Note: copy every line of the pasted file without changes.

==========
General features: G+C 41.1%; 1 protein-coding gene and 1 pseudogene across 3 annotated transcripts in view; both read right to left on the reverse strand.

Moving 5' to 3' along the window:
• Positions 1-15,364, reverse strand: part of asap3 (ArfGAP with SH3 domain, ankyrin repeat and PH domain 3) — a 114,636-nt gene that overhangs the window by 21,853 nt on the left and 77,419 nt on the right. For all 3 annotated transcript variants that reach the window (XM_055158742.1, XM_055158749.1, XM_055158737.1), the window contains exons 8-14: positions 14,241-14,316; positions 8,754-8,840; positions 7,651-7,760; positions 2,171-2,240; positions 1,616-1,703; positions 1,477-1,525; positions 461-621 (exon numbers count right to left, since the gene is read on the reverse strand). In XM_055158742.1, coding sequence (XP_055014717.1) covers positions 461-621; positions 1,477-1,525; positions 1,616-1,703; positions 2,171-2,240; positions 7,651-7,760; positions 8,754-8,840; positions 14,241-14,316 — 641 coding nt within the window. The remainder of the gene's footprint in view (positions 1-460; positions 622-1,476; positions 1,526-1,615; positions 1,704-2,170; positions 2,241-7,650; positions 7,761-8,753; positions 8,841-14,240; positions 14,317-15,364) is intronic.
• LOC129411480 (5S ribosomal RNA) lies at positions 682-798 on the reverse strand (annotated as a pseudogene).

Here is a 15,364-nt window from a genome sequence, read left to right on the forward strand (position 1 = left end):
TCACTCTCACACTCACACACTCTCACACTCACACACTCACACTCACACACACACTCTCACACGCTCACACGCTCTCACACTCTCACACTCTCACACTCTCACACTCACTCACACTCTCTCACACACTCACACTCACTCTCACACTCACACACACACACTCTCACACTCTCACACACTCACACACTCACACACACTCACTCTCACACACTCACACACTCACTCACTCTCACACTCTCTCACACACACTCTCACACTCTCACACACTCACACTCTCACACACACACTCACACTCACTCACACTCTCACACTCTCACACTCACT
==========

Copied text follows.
General features: G+C 41.1%; 1 protein-coding gene and 1 pseudogene across 3 annotated transcripts in view; both read right to left on the reverse strand.

Moving 5' to 3' along the window:
• Positions 1-15,364, reverse strand: part of asap3 (ArfGAP with SH3 domain, ankyrin repeat and PH domain 3) — a 114,636-nt gene that overhangs the window by 21,853 nt on the left and 77,419 nt on the right. For all 3 annotated transcript variants that reach the window (XM_055158742.1, XM_055158749.1, XM_055158737.1), the window contains exons 8-14: positions 14,241-14,316; positions 8,754-8,840; positions 7,651-7,760; positions 2,171-2,240; positions 1,616-1,703; positions 1,477-1,525; positions 461-621 (exon numbers count right to left, since the gene is read on the reverse strand). In XM_055158742.1, coding sequence (XP_055014717.1) covers positions 461-621; positions 1,477-1,525; positions 1,616-1,703; positions 2,171-2,240; positions 7,651-7,760; positions 8,754-8,840; positions 14,241-14,316 — 641 coding nt within the window. The remainder of the gene's footprint in view (positions 1-460; positions 622-1,476; positions 1,526-1,615; positions 1,704-2,170; positions 2,241-7,650; positions 7,761-8,753; positions 8,841-14,240; positions 14,317-15,364) is intronic.
• LOC129411480 (5S ribosomal RNA) lies at positions 682-798 on the reverse strand (annotated as a pseudogene).

Here is a 15,364-nt window from a genome sequence, read left to right on the forward strand (position 1 = left end):
TCACTCTCACACTCACACACTCTCACACTCACACACTCACACTCACACACACACTCTCACACGCTCACACGCTCTCACACTCTCACACTCTCACACTCTCACACTCACTCACACTCTCTCACACACTCACACTCACTCTCACACTCACACACACACACTCTCACACTCTCACACACTCACACACTCACACACACTCACTCTCACACACTCACACACTCACTCACTCTCACACTCTCTCACACACACTCTCACACTCTCACACACTCACACTCTCACACACACACTCACACTCACTCACACTCTCACACTCTCACACTCACT